Google has put a lot of effort into boosting cyber security but when it comes to its own software it seems the search giant has a lot more relaxed attitude than when it concerns someone else's software. Security firm Rapid7 recently discovered a security flaw in the WebView engine of Android 4.3 and below, the response the security researcher received from Google is quite stunning:
If the affected version [of WebView] is before 4.4, we generally do not develop the patches ourselves, but welcome patches with the report for consideration. Other than notifying OEMs, we will not be able to take action on any report that is affecting versions before 4.4 that are not accompanied with a patch.
In other words, Google is saying that it doesn't care about security holes in what was the primary version of Android through late 2013. Google says it welcomes patches for consideration and recommends users to take it up with the OEMs if they want a patch, but flatly refuses to maintain security updates for older versions of its software, which admittedly is no easy feat given the fragmented nature of the Android ecosystem.
As ExtremeTech points out, this leaves nearly 1 billion Android devices vulnerable to attack as only 39.1 percent of the userbase runs Android 4.4 "KitKat". Users of most older Android devices, which you can still buy in stores today, have no outlook for a fix other than buying a new phone as most OEMs barely provide support for non-flagship models or devices that have lost their novelty.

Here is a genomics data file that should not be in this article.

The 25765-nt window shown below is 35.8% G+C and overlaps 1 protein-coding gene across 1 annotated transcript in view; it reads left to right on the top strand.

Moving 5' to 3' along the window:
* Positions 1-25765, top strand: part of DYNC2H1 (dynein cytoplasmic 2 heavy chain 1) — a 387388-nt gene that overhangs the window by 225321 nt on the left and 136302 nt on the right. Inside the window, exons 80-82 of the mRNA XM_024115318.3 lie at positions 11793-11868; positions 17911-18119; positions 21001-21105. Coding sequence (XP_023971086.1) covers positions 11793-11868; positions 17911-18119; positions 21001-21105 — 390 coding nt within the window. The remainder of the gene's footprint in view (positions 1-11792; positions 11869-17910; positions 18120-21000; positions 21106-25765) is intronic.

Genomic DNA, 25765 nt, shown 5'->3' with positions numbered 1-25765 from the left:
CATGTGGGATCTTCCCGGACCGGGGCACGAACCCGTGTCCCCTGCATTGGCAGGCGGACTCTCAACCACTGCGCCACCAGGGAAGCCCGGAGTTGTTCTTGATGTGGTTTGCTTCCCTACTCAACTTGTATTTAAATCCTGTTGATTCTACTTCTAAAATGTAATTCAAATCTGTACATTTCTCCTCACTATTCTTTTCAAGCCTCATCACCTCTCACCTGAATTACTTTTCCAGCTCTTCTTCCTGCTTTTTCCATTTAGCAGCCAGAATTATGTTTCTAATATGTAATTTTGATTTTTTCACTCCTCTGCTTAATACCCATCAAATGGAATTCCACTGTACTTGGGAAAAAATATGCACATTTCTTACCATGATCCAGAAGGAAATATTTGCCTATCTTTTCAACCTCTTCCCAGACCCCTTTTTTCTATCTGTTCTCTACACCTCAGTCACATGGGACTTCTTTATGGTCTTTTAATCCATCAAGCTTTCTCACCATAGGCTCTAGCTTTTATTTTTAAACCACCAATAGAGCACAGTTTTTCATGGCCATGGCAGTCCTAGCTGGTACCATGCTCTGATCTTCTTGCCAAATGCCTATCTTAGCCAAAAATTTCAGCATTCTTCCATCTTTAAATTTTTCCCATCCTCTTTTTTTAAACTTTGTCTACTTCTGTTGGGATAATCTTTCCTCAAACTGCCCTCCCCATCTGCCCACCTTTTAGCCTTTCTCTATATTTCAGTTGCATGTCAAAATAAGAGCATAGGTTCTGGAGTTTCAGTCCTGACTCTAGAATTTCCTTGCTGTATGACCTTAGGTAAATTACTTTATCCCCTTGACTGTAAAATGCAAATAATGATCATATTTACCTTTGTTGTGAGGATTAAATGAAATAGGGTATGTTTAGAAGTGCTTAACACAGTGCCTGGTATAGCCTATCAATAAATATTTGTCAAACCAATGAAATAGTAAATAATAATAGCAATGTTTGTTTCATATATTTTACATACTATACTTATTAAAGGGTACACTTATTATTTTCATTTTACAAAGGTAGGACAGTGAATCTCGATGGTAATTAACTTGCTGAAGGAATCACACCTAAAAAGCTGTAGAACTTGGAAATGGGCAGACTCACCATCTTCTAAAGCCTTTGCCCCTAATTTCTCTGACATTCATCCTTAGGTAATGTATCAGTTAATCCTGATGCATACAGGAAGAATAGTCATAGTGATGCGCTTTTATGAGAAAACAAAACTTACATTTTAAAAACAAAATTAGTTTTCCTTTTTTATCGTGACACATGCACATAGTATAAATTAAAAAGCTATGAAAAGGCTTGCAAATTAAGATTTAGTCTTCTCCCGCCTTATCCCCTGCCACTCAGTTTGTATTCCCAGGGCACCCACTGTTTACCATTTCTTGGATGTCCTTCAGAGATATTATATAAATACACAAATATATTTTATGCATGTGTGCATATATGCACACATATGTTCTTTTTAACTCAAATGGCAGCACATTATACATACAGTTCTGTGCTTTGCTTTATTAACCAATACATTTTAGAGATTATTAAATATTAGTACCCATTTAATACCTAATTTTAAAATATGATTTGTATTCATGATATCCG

What Google is doing, in essence, is telling its user community “Sorry, you have to tell Samsung, LG, and Motorola to provide you with an updated version of our operating system.” This is hilariously impossible. It would never fly in the PC world — imagine Microsoft telling customers “Sorry, you have to make HP, Dell, and Lenovo provide you with a free update for our operating system.” The disparity is even larger if you consider that, in most cases, a computer running a previous version of Windows can be upgraded by the end user to run the next version. That upgrade may be a headache, but system requirements on Windows haven’t budged in nine years.